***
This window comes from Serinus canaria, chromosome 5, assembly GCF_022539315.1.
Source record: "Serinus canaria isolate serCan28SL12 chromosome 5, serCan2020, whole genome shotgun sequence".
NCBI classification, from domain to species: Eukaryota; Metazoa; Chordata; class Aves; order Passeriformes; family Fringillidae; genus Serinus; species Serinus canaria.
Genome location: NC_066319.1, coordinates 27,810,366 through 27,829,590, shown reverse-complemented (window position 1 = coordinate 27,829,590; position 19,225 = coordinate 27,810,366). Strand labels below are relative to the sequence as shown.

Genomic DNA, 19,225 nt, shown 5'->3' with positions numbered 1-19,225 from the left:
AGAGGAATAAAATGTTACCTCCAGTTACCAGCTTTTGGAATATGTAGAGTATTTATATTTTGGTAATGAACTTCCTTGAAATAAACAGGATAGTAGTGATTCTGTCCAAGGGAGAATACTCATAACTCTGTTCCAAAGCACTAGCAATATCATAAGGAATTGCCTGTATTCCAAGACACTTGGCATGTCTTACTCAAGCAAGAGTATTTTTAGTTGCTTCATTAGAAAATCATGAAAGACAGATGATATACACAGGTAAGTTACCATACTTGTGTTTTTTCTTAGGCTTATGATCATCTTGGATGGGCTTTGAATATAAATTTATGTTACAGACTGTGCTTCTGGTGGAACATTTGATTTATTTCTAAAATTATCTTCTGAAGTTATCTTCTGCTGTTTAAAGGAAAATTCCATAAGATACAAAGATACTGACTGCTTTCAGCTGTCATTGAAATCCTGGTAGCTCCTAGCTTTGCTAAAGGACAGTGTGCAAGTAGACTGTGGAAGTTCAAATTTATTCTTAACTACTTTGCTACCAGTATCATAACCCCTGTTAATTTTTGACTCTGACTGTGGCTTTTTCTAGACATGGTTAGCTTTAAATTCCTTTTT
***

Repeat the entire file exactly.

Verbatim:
This window comes from Serinus canaria, chromosome 5, assembly GCF_022539315.1.
Source record: "Serinus canaria isolate serCan28SL12 chromosome 5, serCan2020, whole genome shotgun sequence".
NCBI classification, from domain to species: Eukaryota; Metazoa; Chordata; class Aves; order Passeriformes; family Fringillidae; genus Serinus; species Serinus canaria.
Genome location: NC_066319.1, coordinates 27,810,366 through 27,829,590, shown reverse-complemented (window position 1 = coordinate 27,829,590; position 19,225 = coordinate 27,810,366). Strand labels below are relative to the sequence as shown.

Genomic DNA, 19,225 nt, shown 5'->3' with positions numbered 1-19,225 from the left:
AGAGGAATAAAATGTTACCTCCAGTTACCAGCTTTTGGAATATGTAGAGTATTTATATTTTGGTAATGAACTTCCTTGAAATAAACAGGATAGTAGTGATTCTGTCCAAGGGAGAATACTCATAACTCTGTTCCAAAGCACTAGCAATATCATAAGGAATTGCCTGTATTCCAAGACACTTGGCATGTCTTACTCAAGCAAGAGTATTTTTAGTTGCTTCATTAGAAAATCATGAAAGACAGATGATATACACAGGTAAGTTACCATACTTGTGTTTTTTCTTAGGCTTATGATCATCTTGGATGGGCTTTGAATATAAATTTATGTTACAGACTGTGCTTCTGGTGGAACATTTGATTTATTTCTAAAATTATCTTCTGAAGTTATCTTCTGCTGTTTAAAGGAAAATTCCATAAGATACAAAGATACTGACTGCTTTCAGCTGTCATTGAAATCCTGGTAGCTCCTAGCTTTGCTAAAGGACAGTGTGCAAGTAGACTGTGGAAGTTCAAATTTATTCTTAACTACTTTGCTACCAGTATCATAACCCCTGTTAATTTTTGACTCTGACTGTGGCTTTTTCTAGACATGGTTAGCTTTAAATTCCTTTTT